In reality there is this giant elephant in the room. Everyone talks about the need to tell our story but no one does it. Im honestly not sure anyone knows our story as well as they should, or perhaps a better way of saying it is that our story, as were telling it, is not relevant to those we need to listen. Clearly there are some evangelists who repeat the same numbers, the fact that radio remains strong while newspapers and others crash, but nothing matters unless it matters to the advertiser. What can you do for me?

Radio as an industry has some big issues to repair. It needs to start by actually listening to the clients not hearing what we think we want them to say. There is, I fear, a touch of arrogance among us, which does not bode well for making change based on someone who knows better the advertiser.

Strategy is discussed Fred, the problem is that we have different silos who refuse to agree on which strategy to follow. Some want to do it themselves, others want to do it the way its always been done, others dont want some groups to participate. It's a mess. If we were smart, RADIO as an industry would hire Bill Koenigsberg, who lead this advertiser panel, give him a giant check and say, "Develop a strategy and implement it, we will follow. But I dont think we could get agreement on this.

The panel told us they no longer have radio departments, they have audio departments. Most are embracing Pandora, Spotify, doing business with them and giving them the information needed about their audiences that go beyond ratings. It's all about response and we need to start proving it.

Read the entire Jacobs Blog HERE
Send an e-mail directly to Eric HERE
Send an e-mail directly to Fred HERE
Leave your comments below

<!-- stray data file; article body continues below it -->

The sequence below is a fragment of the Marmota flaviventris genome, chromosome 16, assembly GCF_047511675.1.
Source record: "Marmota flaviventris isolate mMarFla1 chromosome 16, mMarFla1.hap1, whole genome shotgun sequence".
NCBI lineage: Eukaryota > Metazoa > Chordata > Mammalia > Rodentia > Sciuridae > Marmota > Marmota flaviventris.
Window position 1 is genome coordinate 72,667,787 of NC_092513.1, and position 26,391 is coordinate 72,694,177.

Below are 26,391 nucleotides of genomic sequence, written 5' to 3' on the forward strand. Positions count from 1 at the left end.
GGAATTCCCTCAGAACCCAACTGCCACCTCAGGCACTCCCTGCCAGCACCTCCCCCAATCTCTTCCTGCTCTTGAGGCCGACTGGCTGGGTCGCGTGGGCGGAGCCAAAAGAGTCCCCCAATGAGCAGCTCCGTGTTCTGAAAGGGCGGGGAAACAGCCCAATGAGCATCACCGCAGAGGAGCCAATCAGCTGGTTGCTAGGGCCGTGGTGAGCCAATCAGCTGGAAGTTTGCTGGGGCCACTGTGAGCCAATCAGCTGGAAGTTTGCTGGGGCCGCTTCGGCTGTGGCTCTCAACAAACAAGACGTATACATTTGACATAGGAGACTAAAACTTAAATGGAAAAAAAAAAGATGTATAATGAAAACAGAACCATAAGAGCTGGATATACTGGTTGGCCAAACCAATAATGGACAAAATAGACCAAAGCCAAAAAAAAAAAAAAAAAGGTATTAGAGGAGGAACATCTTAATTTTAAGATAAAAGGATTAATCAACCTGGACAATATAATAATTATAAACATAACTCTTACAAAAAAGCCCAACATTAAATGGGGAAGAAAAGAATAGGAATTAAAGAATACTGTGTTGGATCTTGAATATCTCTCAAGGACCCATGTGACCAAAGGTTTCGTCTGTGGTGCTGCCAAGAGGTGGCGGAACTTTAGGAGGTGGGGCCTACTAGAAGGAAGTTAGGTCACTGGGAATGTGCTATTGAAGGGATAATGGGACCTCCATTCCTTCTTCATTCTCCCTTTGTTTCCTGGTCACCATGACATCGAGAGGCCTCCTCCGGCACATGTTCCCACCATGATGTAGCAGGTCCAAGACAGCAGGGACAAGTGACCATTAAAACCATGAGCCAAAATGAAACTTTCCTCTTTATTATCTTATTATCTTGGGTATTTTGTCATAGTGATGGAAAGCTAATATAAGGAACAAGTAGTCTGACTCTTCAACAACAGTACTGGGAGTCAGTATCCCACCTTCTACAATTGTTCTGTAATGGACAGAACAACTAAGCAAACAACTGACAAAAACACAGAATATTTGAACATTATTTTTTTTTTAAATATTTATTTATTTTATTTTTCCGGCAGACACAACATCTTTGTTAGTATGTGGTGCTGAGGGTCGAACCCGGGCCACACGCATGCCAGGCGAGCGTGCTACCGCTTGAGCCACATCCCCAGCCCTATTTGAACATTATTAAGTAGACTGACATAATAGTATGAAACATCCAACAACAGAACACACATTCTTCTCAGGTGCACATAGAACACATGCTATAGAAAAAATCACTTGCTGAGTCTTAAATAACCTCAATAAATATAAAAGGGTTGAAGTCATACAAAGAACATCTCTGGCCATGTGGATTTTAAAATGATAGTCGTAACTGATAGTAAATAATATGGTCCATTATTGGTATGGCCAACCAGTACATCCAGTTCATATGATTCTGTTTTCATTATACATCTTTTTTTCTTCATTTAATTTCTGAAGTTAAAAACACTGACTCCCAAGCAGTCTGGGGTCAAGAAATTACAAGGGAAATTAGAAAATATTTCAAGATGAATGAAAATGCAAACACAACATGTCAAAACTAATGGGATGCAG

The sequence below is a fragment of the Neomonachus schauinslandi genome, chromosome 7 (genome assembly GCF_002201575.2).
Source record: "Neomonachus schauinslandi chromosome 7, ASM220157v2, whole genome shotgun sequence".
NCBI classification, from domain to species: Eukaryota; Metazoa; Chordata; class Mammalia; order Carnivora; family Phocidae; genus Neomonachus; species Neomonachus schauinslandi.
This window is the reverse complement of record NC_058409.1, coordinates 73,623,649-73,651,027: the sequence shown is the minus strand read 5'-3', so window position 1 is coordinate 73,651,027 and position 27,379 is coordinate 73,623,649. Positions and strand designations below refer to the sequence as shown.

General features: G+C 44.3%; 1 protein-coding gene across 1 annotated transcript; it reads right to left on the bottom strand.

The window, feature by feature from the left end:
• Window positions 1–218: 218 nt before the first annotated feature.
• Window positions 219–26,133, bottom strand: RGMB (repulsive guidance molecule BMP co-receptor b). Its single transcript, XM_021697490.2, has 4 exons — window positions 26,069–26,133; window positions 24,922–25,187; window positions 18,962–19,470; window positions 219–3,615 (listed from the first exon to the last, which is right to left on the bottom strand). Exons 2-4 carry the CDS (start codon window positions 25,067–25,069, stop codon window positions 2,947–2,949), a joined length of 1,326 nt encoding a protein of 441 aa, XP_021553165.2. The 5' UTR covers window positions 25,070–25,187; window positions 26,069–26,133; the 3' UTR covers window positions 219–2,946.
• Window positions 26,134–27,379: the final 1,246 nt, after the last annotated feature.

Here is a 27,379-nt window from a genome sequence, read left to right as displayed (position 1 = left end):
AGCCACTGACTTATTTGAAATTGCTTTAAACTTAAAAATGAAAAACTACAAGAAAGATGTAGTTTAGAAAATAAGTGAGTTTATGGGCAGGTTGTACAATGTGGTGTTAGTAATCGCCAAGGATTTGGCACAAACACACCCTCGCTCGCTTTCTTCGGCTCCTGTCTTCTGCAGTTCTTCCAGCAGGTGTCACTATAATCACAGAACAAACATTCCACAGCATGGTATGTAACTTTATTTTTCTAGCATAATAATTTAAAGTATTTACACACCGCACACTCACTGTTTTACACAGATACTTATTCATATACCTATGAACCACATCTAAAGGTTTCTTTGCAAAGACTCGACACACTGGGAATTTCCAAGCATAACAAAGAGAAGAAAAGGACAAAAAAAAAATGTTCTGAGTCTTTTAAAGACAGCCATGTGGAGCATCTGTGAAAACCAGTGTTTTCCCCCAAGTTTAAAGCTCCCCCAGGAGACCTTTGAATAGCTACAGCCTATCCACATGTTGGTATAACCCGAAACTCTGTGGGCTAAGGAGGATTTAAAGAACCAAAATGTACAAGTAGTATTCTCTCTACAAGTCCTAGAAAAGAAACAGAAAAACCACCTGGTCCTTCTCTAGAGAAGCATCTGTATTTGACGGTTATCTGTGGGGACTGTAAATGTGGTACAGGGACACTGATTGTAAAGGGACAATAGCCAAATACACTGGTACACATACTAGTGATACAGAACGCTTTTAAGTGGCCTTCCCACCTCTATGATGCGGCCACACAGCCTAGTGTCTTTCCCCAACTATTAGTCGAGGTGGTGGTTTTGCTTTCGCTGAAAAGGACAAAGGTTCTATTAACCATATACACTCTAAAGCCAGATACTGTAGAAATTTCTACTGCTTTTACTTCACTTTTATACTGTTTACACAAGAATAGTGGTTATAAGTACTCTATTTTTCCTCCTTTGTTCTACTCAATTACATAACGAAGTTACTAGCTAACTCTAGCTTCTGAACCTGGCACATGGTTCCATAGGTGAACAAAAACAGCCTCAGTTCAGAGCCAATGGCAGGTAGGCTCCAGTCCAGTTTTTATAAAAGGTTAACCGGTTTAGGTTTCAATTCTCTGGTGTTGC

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The Disconnect Between Radio and Advertisers
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(12/5/2012 11:19:56 AM)
Bottom Line:
It all starts with leadership. The LEADERS dont give a damm. Period. The guys in charge of radio today are checked out and drowning in debt. Back when radio was local with local management. Their was a fierceness which is history. Everyone local is scared to death and only worried about holding on to a job. The local management waits for a call from corp to make a move and they dont make a move without some corp fool approving it. Its all destroyed radio. His blog misses this.

- smitty
(12/5/2012 9:28:43 AM)
I'm surprised there are no reports of radio's leadership excusing themselves and puking into the plant pots in the hallways.

Even if radio could deliver qualitative and quantitative data to advertisers, we'd still be screwed. This, because radio has yet to figure out how to: a.) communicate to an audience more effectively and, b.) generate commercial content that is both appealing and influential.

Until there is a way to generate useful and favorable data, we had better pull our heads out and concentrate on both "a" and "b". We can, at least, do that.Can we not?

- Ronald T. Robinson